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Report on Atmospheric Effects (1995-2001) — November 1997

Atmospheric Effects (1995-2001)

Bulletin of the Global Volcanism Network, vol. 22, no. 11 (November 1997)
Managing Editor: Richard Wunderman.

Atmospheric Effects (1995-2001) Volcanic aerosol optical thicknesses since 1960

Please cite this report as:

Global Volcanism Program, 1997. Report on Atmospheric Effects (1995-2001) (Wunderman, R., ed.). Bulletin of the Global Volcanism Network, 22:11. Smithsonian Institution.

Atmospheric Effects (1995-2001)

All times are local (unless otherwise noted)

Richard A. Keen submitted the following report. About once per year, on average, the moon is eclipsed as it passes into the earth's shadow; at these times it can be used a remote sensor of the globally averaged optical depth of stratospheric aerosols of volcanic origin. Conceptually, the linkage between volcanic aerosols and lunar eclipses is as follows: 1) The moon is visible during total lunar eclipses due to sunlight refracted into the shadow (umbra) by the earth's atmosphere (primarily the stratosphere); 2) Stratospheric aerosols reduce the transmission of sunlight into the umbra; and 3) The path length of sunlight through a stratospheric aerosol layer is ~40x the vertical thickness of the layer. Therefore, the brightness of the eclipsed moon is extremely sensitive to the amount of aerosols in the stratosphere.

Methodology and data reduction. Aerosol optical thicknesses can be calculated for the date of an eclipse from the difference between the observed brightness of the eclipse and a modeled brightness computed for an aerosol-free standard atmosphere, modified by assumed distributions of ozone and cloud. A report on this technique, applied to observations during 1960 through 1982, appeared in Keen (1983); an update following the eruption of Pinatubo was reported in February 1993 (Bulletin v. 18, no. 2).

This report updates the time series from 1960 through the lunar eclipse of 16 September 1997 (figure 4), the last total lunar eclipse until January 2001. Plotted values are actual derived optical depths, modified as described below. Due to the higher concentration of Agung and El Chichón aerosols in the southern and northern hemispheres, respectively, a sampling bias due to the moon's passing though the southern or northern portion of the umbra was removed by using an empirical adjustment factor of 0.8 (thus, if the moon passed south of the earth's shadow axis during an eclipse following Agung, the derived optical thickness was multiplied by 0.8, while the derived value was divided by 0.8 if the moon passed north of the axis).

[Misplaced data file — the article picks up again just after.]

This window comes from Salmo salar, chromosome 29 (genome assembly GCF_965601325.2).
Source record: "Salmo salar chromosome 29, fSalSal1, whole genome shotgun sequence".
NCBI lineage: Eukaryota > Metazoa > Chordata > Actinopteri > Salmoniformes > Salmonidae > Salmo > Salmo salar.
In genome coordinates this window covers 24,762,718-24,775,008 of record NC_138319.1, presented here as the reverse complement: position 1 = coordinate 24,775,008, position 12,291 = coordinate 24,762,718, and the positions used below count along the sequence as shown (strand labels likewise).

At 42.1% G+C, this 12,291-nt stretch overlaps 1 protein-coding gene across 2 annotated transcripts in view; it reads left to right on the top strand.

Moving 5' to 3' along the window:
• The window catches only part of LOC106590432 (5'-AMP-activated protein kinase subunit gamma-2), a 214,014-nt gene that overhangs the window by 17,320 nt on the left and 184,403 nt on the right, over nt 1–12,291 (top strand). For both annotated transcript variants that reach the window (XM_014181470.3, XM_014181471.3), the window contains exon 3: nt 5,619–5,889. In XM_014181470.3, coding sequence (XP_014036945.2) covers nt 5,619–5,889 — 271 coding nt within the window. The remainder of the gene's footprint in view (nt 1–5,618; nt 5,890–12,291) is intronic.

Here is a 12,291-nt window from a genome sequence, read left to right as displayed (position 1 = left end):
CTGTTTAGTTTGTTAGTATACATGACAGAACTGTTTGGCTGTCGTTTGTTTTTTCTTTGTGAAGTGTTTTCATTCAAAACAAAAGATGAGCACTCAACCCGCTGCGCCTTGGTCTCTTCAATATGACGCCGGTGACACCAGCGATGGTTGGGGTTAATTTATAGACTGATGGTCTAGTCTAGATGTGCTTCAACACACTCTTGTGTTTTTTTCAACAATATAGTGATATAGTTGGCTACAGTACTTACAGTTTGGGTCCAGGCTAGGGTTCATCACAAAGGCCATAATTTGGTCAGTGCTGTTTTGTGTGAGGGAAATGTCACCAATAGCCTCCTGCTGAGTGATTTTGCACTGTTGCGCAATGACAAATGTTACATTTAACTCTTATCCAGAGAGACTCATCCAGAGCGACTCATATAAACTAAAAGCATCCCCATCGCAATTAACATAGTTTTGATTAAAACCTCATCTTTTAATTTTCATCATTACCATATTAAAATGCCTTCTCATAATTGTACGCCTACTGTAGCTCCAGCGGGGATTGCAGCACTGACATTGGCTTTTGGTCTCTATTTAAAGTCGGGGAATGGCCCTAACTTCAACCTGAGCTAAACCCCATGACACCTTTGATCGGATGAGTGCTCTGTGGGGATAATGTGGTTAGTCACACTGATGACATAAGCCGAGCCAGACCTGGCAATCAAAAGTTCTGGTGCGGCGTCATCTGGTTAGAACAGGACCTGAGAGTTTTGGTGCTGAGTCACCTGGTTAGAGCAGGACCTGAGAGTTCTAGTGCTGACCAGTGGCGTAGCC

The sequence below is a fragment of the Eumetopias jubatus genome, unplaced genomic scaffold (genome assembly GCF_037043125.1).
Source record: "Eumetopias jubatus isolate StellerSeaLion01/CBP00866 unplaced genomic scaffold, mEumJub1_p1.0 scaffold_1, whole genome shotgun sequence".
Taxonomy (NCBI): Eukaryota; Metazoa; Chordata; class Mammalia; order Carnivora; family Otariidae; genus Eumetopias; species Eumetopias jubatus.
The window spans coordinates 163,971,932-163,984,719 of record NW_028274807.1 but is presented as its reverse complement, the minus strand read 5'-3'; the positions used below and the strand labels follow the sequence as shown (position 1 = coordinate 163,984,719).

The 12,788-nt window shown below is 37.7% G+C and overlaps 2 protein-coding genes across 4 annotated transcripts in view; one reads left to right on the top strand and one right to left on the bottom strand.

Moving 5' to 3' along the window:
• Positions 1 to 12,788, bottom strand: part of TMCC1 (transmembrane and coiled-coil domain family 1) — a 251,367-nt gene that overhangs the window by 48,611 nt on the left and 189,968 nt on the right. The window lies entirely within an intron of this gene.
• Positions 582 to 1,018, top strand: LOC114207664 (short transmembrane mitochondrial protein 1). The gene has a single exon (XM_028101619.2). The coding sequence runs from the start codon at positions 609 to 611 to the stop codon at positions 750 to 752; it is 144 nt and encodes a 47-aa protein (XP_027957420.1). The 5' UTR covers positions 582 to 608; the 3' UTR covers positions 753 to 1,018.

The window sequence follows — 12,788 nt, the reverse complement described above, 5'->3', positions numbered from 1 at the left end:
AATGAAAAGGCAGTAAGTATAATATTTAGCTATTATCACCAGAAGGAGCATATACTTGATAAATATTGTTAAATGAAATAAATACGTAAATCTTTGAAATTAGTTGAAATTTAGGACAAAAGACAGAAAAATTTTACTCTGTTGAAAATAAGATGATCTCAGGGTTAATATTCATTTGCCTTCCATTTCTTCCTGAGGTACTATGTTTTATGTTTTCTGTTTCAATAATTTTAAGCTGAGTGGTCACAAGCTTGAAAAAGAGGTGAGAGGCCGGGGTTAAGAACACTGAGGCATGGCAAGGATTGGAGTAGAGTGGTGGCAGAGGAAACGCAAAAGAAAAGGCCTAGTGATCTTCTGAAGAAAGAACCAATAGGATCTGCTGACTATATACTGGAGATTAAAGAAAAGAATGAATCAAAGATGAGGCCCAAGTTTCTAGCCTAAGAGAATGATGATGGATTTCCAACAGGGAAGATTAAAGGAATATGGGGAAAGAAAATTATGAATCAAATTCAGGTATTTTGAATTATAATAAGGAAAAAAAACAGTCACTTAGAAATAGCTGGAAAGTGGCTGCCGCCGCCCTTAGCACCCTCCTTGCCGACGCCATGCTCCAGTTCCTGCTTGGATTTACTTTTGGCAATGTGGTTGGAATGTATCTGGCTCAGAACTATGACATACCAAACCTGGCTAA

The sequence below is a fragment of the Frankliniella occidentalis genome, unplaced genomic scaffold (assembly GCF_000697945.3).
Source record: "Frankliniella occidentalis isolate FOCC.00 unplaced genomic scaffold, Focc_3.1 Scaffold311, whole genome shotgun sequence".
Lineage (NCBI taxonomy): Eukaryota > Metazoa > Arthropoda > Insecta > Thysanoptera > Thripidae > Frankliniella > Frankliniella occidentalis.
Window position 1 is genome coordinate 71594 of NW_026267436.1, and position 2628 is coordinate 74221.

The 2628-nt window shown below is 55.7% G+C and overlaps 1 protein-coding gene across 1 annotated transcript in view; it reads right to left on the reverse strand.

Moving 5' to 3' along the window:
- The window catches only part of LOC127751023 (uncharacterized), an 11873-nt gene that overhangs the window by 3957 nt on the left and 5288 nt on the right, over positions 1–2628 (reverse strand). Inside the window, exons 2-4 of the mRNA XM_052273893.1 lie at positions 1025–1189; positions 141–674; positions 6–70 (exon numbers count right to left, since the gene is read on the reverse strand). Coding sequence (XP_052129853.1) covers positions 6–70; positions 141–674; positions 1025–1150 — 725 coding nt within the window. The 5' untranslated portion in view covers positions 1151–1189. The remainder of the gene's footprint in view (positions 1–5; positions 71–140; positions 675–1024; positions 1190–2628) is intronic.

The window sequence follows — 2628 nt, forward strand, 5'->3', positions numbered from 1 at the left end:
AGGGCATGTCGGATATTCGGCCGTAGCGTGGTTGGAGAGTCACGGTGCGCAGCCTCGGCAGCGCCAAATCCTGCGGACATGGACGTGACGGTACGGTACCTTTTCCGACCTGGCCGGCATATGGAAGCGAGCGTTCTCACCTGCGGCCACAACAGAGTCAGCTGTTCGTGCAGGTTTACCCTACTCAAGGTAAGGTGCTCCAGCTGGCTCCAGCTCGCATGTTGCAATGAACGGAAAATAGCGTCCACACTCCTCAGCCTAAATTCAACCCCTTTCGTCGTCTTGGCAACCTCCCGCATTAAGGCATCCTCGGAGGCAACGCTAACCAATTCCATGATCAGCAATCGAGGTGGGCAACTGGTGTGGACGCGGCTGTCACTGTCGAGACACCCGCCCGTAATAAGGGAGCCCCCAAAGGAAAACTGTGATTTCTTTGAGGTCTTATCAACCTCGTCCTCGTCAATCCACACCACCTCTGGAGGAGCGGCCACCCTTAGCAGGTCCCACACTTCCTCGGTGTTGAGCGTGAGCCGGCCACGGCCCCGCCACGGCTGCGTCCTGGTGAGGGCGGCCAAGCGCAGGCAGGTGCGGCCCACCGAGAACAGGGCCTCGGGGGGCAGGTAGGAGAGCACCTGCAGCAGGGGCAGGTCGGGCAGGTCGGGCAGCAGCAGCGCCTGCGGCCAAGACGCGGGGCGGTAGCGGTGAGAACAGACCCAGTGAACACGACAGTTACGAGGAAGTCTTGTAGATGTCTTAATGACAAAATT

Figure with caption Figure 4. Volcanic aerosol optical thicknesses derived from 35 total or near-total lunar eclipses during 1960-97. Courtesy of Richard Keen.

No lunar eclipses occurred until 18 months after the June 1991 Pinatubo eruption, while results from Agung and El Chichón indicate that peak optical depths occurred about 9 months after those eruptions. Therefore, for plotting purposes, the time series of optical thicknesses following Pinatubo was extrapolated backwards to a date 9 months after the eruption using a composite decay curve derived from the Agung and El Chichón data. Finally, the global optical depths were set to zero on the dates of the eruptions of Agung, Fuego, and Pinatubo; observed values were near zero for eclipses close to the eruption dates of Fernandina and El Chichón.

Time series. The volcanic eruptions probably responsible for the major peaks in the time series are identified, although the correlation of Fernandina with the 1968 peak is highly uncertain. Comparative maximum global optical thicknesses are: Pinatubo (1991), 0.15; Agung (1963), 0.10; El Chichón (1982), 0.09; Fernandina (1968), 0.06; Fuego (1974), 0.04. The results indicate that the volcanic aerosol veil from Pinatubo disappeared between the eclipses of November 1993 and April 1996, with optical depth probably reaching zero sometime in 1995. A slight increase to an observed value of 0.01 for the September 1997 eclipse is close to the noise level due to the uncertainty in the brightness observations; if real, it could indicate aerosols from the eruption of Soufriere Hills. Interestingly, a similarly slight increase in optical depth in 1979 may have been due to the eruption of Soufriere of St. Vincent.

Acknowledgments. Thanks are due to the following who supplied observations of the four eclipses in 1996-97: K. Hornoch and M. Plsek (Czech Republic), G. Glitscher (Germany), K. Yoshimoto (Japan), K. Al-Tell, N. Abanda, M. Odeh, S. Abdo (Jordan), R. Bouma, G. Comello, H. Feijth, and E. van Dijk (Netherlands), B. Granslo and O. Skilbrei (Norway), C. Vitorino and A. Pereira (Portugal), P. Schlyter (Sweden), R. Pickard, A. Moss, J. Shanklin, and W. Worraker (UK), and D. Green (USA).

Reference. Keen, R., 1983, Volcanic aerosols and lunar eclipses: Science, v. 222, p. 1011- 1013.

Information Contacts: Richard A. Keen, 34296 Gap Road, Golden, CO 80403 USA.